In a recent speech to a conference on “Transforming Public Services”, I argued that official policy-advice and decision-making processes are overly secretive and cartelised and that increased transparency and contestability would yield superior outcomes. Good ideas would have a greater chance of driving out bad ones and the possibilities for interest-group and regulatory capture would be reduced. The paper argues for:
– clearer lines of demarcation between expert policy advice and political decision making
– a US-style Council of Economic Advisors, to allow a greater diversity of competing voices and an increased likelihood of resignations if political decisions went grossly against expert advice
– a further loosening of the traditional doctrine of “the corporation sole”, which obfuscates the assignment of responsibility
– a radically reformed and better resourced Oireachtas committee system to enhance oversight of the executive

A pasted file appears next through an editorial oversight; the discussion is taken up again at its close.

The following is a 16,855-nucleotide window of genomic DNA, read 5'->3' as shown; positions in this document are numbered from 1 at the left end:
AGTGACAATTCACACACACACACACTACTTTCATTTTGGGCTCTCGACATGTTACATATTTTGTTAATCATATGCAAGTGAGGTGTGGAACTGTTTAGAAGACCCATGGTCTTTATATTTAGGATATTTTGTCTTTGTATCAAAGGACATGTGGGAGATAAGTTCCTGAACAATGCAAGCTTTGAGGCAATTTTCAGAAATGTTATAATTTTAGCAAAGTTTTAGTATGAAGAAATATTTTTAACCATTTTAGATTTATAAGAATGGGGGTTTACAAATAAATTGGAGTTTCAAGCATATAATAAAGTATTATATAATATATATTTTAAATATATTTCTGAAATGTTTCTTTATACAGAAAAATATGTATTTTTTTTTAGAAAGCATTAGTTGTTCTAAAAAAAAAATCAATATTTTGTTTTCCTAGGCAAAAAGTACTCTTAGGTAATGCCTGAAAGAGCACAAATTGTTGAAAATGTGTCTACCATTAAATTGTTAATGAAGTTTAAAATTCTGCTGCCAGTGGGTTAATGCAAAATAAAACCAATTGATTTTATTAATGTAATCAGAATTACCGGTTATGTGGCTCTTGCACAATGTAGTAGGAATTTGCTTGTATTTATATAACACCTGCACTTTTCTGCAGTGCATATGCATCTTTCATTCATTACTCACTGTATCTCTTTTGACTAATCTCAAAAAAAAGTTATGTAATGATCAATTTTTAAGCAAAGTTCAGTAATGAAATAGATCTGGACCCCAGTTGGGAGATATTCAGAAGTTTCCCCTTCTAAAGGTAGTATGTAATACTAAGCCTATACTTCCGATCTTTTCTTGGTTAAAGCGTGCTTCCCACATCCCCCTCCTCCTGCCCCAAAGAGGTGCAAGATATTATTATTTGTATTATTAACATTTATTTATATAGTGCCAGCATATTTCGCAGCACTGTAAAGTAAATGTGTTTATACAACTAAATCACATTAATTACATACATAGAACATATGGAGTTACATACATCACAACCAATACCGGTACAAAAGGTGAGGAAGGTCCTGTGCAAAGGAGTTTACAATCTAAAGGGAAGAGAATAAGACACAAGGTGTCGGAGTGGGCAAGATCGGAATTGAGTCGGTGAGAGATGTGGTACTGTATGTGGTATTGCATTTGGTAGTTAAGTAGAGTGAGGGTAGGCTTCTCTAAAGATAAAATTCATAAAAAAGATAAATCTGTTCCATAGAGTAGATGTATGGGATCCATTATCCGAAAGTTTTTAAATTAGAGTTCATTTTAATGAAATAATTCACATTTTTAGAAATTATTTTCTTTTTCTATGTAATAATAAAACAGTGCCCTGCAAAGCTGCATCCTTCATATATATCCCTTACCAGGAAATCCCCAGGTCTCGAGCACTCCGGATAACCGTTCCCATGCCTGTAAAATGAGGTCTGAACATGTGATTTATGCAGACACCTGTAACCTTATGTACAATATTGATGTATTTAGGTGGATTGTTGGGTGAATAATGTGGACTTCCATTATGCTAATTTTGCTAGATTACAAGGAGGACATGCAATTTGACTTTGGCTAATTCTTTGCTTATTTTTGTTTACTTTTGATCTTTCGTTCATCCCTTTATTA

– a relaxation of the libel laws along the lines of the 1991 Report of the Law Reform Commission (e.g. “that the prosecution should be required to show that the matter was false as well as defamatory”)
– a constitutional rebalancing from rigid protection of the “right to one’s good name” in favour of greater freedom of speech
– extending the powers of the Comptroller and Auditor General to “name and shame”
– mandating the public-sector Top Level Appointments Committee to identify and penalise blame-avoidance motivations
– reconstitution of the Special Group on Public Service Numbers and Expenditure Programmes (“An Bord Snip”) at ten-yearly intervals to check the empire-building instincts of the bureaucracy and reduce agency proliferation, which diffuses blame and helps to avoid difficult decisions.
The full paper is here.